Why is Brad Richards the top sleeper pick for the 2013-14 season? Read on to find out.
2013 was a disaster of a season for Brad Richards. The former Stanley Cup champion and Conn Smythe winner was demoted to the fourth line and eventually healthy scratched under John Tortorella in New York.
However, there are several reasons to believe that Richards is primed for a monster bounce-back campaign in 2013-14. Let’s take a closer look at them.
Reason #1 – The Vigneault Effect
Alain Vigneault used quite a radical and pronounced zone start strategy for his players in Vancouver. Essentially, his scorers (Sedins, and the Kesler line until Manny Malhotra got hurt) saw the majority of their shifts begin in the offensive zone. His defensive players were “buried” with a very high proportion of defensive zone starts (Max Lapierre, Manny Malhotra, and the other checkers).
The strategy makes sense – you play your players in situations that will compliment their strengths. The Sedins are good defensive forwards, but they are elite offensive forwards. Malhotra, before his injury, was an elite defensive center. Lapierre is a good one.
This strategy was a significant factor in the Sedins winning back-to-back Art Ross Trophies, Kesler scoring 40 goals and winning a Selke (Malhotra played way more of a defensive role that season), Burrows becoming a bona fide top line winger, and so on.
We don’t know how Vigneault will use this system in New York. Will he tweak it at all? What players stand to benefit the most?
Nash, Stepan, and Richards should all see the same type of minutes that the Sedins got in Vancouver. Brian Boyle and Dominic Moore are going to do a lot of the hard work defensively. The left wing situation is pretty wide open right now, and the contenders for the top six (edit: LW, so not including Callahan) spots include Hagelin, Kreider, Benoit Pouliot, and Derick Brassard (if he moves from center to wing).
Expect New York’s top six forwards to thrive under Vigneault. The production for the bottom six forwards will fall off across the board.
Brad Richards has a Stanley Cup and a Conn Smythe under his belt. He has been successful at every level of hockey. And although he was/is very highly paid, you can bet that 2013 was a tough season for him. He didn’t have much of any role on the Rangers, having lost the trust and confidence of John Tortorella (Tortorella isn’t to blame for this – Richards really was out of sorts this past season). Richards was eventually healthy scratched in the postseason in favour of vastly inferior players.
The chip on his shoulder is probably approaching Roberto Luongo-sized at this point, which leads me into my next reason….
Reason #3 – Offseason Training
After years and years of having his buddy Martin St. Louis tell him he should come to Connecticut to train with him, Richards took St. Louis up on his offer this past summer. St. Louis, one of the fittest players in hockey, trains each summer at Prentiss Hockey Performance in Darien, Connecticut, under the watchful eye of Ben Prentiss. Richards spent this summer dialing in his fitness and nutrition regime alongside St. Louis and several other elite NHLers, including James van Riemsdyk, Max Pacioretty, Cam Atkinson, Matt Moulson, and Jonathan Quick.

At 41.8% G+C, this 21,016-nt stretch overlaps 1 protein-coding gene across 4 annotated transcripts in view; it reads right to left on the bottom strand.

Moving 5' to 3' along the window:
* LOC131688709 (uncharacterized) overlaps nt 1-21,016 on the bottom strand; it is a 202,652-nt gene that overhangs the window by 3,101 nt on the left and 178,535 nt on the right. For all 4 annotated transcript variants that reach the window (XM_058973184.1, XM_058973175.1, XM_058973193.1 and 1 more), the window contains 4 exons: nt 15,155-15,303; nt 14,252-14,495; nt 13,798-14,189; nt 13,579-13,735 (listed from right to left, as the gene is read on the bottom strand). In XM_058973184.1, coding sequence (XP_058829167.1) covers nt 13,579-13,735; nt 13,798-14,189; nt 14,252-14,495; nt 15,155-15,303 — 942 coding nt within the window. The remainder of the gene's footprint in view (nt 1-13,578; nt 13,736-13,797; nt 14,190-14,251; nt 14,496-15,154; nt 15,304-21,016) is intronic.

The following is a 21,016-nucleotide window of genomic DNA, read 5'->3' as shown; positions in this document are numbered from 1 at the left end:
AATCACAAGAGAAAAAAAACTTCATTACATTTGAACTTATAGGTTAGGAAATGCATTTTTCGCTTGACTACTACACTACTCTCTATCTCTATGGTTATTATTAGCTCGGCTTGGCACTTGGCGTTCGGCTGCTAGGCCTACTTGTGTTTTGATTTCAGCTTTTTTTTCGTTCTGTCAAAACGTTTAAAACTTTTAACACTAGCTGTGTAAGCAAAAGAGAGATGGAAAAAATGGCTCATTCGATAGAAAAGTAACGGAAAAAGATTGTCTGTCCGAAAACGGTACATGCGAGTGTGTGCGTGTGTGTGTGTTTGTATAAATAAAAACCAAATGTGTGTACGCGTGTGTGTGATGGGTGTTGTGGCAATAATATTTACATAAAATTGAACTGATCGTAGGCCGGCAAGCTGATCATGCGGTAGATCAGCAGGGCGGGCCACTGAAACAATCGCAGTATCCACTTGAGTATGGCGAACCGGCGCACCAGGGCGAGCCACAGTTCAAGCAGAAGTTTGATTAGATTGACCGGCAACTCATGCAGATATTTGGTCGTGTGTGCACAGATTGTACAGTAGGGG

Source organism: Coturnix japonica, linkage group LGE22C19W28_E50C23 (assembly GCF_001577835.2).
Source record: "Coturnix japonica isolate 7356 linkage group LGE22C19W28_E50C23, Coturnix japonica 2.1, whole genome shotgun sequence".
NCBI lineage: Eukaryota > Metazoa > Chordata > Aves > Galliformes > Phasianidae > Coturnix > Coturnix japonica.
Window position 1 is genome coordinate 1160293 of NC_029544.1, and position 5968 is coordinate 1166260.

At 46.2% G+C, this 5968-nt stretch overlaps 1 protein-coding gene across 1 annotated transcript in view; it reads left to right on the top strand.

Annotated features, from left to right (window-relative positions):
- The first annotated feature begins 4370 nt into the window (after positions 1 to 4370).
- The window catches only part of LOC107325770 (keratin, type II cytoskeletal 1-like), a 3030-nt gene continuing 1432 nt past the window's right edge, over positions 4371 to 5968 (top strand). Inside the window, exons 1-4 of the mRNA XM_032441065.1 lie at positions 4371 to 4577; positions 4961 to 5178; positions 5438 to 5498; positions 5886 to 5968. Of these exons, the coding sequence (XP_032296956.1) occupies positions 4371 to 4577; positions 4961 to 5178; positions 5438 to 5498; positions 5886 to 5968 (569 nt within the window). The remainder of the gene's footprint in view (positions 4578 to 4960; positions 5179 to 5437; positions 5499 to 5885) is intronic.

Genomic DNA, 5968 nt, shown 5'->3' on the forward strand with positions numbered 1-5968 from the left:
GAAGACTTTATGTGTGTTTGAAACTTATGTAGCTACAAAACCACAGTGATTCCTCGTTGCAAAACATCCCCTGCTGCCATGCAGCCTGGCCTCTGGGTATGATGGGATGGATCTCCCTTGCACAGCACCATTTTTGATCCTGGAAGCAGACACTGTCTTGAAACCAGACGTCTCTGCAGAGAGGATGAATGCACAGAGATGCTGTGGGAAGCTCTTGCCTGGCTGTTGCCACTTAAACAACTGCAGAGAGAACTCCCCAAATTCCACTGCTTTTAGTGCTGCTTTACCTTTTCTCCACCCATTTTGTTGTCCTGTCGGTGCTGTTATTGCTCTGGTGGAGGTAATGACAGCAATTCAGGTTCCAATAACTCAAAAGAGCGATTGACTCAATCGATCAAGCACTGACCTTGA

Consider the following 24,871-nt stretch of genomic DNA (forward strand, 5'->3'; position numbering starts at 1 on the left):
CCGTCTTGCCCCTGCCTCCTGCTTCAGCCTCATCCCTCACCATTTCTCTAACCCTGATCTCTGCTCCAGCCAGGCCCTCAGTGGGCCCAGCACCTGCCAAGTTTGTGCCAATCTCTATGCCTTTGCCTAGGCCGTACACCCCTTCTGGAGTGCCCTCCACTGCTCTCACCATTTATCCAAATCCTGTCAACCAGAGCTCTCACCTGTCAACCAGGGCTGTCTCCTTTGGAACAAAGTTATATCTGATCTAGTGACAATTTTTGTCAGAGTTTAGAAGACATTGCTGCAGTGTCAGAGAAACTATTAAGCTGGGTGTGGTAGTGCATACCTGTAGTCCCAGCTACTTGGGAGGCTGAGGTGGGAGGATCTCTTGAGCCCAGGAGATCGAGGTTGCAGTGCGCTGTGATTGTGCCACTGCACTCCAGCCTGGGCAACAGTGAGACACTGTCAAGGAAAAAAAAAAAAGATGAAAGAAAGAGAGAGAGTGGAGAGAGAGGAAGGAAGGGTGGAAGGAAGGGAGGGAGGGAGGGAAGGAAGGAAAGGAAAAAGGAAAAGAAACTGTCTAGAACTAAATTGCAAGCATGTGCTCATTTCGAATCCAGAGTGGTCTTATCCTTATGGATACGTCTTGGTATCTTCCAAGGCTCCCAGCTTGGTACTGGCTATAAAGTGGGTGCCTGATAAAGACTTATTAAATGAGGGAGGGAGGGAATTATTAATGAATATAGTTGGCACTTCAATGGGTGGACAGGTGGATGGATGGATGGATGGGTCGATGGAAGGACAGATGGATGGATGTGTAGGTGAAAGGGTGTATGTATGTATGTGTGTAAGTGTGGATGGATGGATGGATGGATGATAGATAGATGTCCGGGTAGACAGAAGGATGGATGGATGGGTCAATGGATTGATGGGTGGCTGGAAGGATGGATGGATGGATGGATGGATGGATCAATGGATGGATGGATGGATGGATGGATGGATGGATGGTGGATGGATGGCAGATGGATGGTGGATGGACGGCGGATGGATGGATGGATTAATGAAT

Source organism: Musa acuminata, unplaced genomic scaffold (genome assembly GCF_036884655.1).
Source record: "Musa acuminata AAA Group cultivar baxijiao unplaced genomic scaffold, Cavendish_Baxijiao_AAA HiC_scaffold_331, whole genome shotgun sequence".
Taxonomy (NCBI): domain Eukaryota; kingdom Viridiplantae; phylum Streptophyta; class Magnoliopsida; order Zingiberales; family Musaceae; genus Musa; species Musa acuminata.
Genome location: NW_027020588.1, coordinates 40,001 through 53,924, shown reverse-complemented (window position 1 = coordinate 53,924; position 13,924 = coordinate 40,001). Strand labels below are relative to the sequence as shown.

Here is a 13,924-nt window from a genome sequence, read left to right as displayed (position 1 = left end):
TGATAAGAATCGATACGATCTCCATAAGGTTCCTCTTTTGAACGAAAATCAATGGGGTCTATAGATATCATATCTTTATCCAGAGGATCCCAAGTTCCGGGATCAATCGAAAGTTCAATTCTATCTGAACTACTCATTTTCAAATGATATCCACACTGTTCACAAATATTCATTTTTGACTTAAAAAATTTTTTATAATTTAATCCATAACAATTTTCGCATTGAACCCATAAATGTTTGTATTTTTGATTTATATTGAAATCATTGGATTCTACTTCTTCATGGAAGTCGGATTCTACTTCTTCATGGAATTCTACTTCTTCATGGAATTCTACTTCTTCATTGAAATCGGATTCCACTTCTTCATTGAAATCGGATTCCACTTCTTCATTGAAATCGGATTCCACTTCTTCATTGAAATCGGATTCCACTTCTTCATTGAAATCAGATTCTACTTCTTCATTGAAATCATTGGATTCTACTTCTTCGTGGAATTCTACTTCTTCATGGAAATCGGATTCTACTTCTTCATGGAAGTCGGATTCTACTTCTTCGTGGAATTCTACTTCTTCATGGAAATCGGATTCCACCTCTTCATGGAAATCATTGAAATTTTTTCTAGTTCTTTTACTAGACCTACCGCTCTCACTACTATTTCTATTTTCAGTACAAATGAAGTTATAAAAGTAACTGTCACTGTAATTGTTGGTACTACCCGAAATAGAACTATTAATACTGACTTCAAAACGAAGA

Ben is one of the most respected trainers in hockey, and I caught up with him earlier this summer. Here is the Richards-specific information from that interview:
I imagine Richards has a lot of motivation this summer.
He does – and that motivates me. When you can take a guy who has been kicked around a bit, and work with him, I’m really excited for him to have a huge year and for him to show people that he has got a lot left in the tank. The Rangers were really wise in not buying him out.
We got him a chef and we went over the whole diet with the chef. So everything is prepared for him. And he has all of the opportunities to really succeed.
Based on the body fat measurements we get, our guys get a meal-by-meal, day-by-day, month-by-month diet. Specific to that they get supplements, and specific to that we retest them after every phase. If there is an issue we address it. We never get to a point where we are like, “What is going on here?”
Reason #4 – Splits
Richards definitely didn’t produce up to expectation in 2013, but his production splits are encouraging.
With 16 points in the final 14 games of the season, Richards was the sixth-leading scorer in the entire league in the month of April.
One area for potential concern – teammate Derek Stepan was one of those five players ahead of him. There is a real possibility that Stepan receives the “Sedin treatment” from Vigneault instead of Richards (although both will see roles that are very offensively-oriented).
Richards is only one season removed from 25 goals and 66 points, two seasons removed from 28 goals and 77 points, and three seasons removed from 24 goals and 91 points. He’s got a lot of hockey left in him, and you should be able to snag him at below market value on draft day.
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Other guides released in magazine format have to be written and submitted for publishing in late June with quick updates on free agency in early July.
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